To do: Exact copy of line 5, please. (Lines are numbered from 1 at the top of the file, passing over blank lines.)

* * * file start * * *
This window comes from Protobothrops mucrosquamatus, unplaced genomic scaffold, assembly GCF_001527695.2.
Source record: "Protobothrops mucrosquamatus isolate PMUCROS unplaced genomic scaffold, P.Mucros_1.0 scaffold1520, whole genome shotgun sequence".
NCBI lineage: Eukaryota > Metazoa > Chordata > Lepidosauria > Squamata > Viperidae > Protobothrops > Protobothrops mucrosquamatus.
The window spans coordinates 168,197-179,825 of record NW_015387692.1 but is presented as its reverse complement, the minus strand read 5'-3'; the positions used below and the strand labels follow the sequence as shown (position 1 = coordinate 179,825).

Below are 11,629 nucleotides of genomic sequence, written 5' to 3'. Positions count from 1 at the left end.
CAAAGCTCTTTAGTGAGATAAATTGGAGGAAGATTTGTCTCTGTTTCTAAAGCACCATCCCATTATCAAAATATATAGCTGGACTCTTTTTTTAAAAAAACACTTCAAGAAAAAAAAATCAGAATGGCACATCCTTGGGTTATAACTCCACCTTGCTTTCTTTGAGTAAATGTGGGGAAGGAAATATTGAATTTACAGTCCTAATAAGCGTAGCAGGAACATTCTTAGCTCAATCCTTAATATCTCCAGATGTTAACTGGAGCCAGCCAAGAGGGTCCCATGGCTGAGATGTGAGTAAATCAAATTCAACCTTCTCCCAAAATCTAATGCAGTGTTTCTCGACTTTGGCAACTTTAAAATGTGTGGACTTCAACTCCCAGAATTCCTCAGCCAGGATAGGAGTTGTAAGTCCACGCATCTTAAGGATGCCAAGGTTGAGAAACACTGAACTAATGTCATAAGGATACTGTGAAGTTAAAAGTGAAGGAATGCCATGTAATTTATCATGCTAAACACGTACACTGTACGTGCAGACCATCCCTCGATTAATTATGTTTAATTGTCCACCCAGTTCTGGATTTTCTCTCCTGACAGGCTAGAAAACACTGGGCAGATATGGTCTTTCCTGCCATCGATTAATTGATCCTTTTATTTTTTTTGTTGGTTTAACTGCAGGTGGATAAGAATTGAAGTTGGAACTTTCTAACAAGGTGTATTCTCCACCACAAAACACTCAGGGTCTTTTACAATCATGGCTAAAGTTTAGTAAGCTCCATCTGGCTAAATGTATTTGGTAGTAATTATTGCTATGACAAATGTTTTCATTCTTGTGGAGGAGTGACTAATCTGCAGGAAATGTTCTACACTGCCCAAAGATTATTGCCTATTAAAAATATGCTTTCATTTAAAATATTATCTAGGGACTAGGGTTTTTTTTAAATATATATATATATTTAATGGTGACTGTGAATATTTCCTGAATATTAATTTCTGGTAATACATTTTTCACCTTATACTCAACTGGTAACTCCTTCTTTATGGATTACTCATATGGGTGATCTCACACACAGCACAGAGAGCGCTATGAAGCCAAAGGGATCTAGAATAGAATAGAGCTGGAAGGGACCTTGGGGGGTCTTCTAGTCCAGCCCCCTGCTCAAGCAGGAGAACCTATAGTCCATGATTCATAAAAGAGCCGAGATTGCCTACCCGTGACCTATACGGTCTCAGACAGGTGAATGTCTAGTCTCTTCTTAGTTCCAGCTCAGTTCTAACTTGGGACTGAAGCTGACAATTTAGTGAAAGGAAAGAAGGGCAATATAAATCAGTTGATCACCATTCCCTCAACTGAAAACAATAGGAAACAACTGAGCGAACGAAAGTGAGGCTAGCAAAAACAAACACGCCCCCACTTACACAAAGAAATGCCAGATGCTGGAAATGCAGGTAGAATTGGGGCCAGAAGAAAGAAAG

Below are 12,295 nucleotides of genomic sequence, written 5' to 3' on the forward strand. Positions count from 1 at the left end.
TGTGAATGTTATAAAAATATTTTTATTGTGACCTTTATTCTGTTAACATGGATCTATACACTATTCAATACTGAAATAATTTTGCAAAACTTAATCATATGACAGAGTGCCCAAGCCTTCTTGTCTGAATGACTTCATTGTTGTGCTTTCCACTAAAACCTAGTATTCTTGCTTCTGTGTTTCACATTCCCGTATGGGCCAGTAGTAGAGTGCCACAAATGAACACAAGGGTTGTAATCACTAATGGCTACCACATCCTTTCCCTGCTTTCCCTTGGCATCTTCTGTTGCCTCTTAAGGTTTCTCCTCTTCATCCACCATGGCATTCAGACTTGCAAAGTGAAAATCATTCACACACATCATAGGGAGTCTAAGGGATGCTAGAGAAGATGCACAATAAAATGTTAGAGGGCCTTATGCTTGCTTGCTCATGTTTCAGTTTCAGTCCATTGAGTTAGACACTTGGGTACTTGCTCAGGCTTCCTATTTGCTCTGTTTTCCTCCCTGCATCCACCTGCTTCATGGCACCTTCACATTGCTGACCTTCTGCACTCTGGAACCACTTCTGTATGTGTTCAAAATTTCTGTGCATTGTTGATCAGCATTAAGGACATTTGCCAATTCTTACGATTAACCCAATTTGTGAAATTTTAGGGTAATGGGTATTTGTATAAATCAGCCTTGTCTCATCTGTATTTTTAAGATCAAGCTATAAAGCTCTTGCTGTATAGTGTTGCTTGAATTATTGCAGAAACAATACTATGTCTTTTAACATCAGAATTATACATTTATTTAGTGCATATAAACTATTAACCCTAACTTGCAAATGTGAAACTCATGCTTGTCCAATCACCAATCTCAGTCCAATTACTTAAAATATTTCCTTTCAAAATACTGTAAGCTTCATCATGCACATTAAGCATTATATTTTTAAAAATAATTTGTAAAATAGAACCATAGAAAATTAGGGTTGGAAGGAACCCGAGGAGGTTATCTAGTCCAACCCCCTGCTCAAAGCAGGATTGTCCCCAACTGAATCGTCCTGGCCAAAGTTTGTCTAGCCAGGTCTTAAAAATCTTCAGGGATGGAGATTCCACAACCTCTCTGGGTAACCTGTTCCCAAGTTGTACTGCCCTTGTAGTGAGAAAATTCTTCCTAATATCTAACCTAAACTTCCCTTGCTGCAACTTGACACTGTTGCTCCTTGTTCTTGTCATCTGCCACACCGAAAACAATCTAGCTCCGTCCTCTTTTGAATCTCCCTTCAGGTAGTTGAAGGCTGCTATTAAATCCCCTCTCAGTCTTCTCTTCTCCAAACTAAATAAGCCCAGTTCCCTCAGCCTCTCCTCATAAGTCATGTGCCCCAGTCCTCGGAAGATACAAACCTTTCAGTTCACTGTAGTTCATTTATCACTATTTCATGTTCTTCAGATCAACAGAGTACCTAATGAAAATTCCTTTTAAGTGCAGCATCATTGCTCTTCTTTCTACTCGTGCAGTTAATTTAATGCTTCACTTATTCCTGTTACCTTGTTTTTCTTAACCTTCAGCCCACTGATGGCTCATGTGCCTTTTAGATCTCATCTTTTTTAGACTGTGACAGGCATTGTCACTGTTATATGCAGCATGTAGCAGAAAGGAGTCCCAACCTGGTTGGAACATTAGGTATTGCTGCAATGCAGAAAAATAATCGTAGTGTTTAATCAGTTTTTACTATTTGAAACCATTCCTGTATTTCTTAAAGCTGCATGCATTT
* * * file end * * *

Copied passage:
Below are 11,629 nucleotides of genomic sequence, written 5' to 3'. Positions count from 1 at the left end.